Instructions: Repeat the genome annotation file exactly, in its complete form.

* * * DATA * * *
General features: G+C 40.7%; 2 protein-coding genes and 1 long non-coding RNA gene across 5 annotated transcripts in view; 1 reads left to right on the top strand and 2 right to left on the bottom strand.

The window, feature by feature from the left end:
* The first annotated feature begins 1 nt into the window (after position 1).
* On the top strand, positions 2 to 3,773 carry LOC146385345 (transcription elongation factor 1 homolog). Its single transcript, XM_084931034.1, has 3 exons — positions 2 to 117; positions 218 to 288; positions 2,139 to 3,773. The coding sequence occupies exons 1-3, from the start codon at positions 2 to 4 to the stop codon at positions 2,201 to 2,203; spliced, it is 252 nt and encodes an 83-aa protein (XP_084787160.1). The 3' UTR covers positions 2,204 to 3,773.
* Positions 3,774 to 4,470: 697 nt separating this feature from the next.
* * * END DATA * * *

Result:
General features: G+C 40.7%; 2 protein-coding genes and 1 long non-coding RNA gene across 5 annotated transcripts in view; 1 reads left to right on the top strand and 2 right to left on the bottom strand.

The window, feature by feature from the left end:
* The first annotated feature begins 1 nt into the window (after position 1).
* On the top strand, positions 2 to 3,773 carry LOC146385345 (transcription elongation factor 1 homolog). Its single transcript, XM_084931034.1, has 3 exons — positions 2 to 117; positions 218 to 288; positions 2,139 to 3,773. The coding sequence occupies exons 1-3, from the start codon at positions 2 to 4 to the stop codon at positions 2,201 to 2,203; spliced, it is 252 nt and encodes an 83-aa protein (XP_084787160.1). The 3' UTR covers positions 2,204 to 3,773.
* Positions 3,774 to 4,470: 697 nt separating this feature from the next.